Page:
While it may not be true in this case, if the patentholder is SO materially damaged by the infringement that it leads to the holder’s going out of business, no fine will ever remedy it becuase they’ll run out of money before they can be awarded such a fine in court. Unfortunately, the courts don’t continue to press your case on your behalf if you run out of money/lawyers.

Jon Healey says:

injunction worthy?

IMHO, this is exactly the kind of patent infringement that *would* merit an injunction. TiVo offers a product based on its patent. Echostar used an infringing product to do the same thing TiVo does. TiVo’s goal here is to sell its technology and gain subscriber revenues — in other words, it’s not simply a patent-licensing shop whose ultimate goal is to negotiate a higher fee.

Sheesh says:

In another newswire, it states that TiVo has not sued before, because they were in talks to license their technology to Dish like they did with DirecTV. When those talks broke down and Dish started shipping their (allegedly) infringing product, TiVo need additional time to figure out its options.

Sheesh, talk about people who only are one-sided. Anti-Patent holder…. some of these suits are actually legitimate and not just sucking for undue monies.

fuzzi says:

Re: Tivo and Echostar...

I read in another post that the reason the judge implemented the injunction was due to Echostar’s “willful” violation of Tivo’s patent. As was noted, Tivo was in negotiations to license the patent to Echostar but Echostar decided to simply steal it.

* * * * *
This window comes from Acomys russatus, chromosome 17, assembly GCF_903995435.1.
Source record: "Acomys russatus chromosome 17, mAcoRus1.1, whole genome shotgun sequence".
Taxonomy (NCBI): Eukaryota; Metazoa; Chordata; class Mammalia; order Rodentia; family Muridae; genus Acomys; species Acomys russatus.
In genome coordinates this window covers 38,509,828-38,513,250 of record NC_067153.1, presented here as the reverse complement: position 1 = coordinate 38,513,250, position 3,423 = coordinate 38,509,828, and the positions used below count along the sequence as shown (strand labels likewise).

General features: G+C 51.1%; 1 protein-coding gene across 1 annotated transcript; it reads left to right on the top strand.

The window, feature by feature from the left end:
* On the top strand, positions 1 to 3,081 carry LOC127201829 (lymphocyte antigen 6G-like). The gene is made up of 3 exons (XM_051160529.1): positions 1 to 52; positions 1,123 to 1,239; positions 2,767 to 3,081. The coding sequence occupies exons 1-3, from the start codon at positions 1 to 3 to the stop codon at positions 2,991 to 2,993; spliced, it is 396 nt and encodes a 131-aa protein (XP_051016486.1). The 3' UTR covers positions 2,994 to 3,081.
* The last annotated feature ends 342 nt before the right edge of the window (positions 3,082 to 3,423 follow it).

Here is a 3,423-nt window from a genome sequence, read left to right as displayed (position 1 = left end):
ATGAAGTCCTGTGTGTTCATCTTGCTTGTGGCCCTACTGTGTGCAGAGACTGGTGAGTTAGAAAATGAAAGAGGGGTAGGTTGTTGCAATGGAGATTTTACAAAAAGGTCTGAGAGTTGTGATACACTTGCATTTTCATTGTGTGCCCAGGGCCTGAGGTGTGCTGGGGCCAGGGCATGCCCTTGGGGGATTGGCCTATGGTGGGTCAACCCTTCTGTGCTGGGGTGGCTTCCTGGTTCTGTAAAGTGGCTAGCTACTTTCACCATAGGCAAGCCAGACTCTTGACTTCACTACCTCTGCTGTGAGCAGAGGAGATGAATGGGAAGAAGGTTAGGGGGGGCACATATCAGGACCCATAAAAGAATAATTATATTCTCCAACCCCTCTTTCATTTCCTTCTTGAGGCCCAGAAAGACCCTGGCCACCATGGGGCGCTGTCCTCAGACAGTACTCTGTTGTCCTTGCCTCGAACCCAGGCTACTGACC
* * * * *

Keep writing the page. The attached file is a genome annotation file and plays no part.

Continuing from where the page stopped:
So don’t go feeling all sorry for Echostar, they caused the problem now must deal with the consequences.

Mike (profile) says:

Re: Re: Tivo and Echostar...

I read in another post that the reason the judge implemented the injunction was due to Echostar’s “willful” violation of Tivo’s patent. As was noted, Tivo was in negotiations to license the patent to Echostar but Echostar decided to simply steal it.

Actually, the judge found the opposite. He found that it was not willful infringement, which is why he didn’t triple damages.

Frink says:

it goes both ways

There is also an ongoing patent infringement suit against TiVo filed by EchoStar. It will be a long time before any of this crap gets figured out and in the end only customers will suffer any substantial loss in the form of higher prices and/or loss of services. It’s just the same old patent game where companies fight over who gets to squeeze the most money out of the consumer.

markethag1 says:

Re: it goes both ways

Right. The Echostar against TiVo begins in February, 07, involving a different patent. I think it’s a case where the big guy thinks he can squeeze the little guy ’till he’s bone dry. Doesn’t look like it’ll happen this time. While Echostar convinced the court that the harm that it caused TiVo was not willful, it did borrow, use and hurt TiVo — for years. Why not license with TiVo? Echostar needs the money to develop its own DVR? Why not show a little humility and good will until things are worked out. Those things are beyond conception maybe.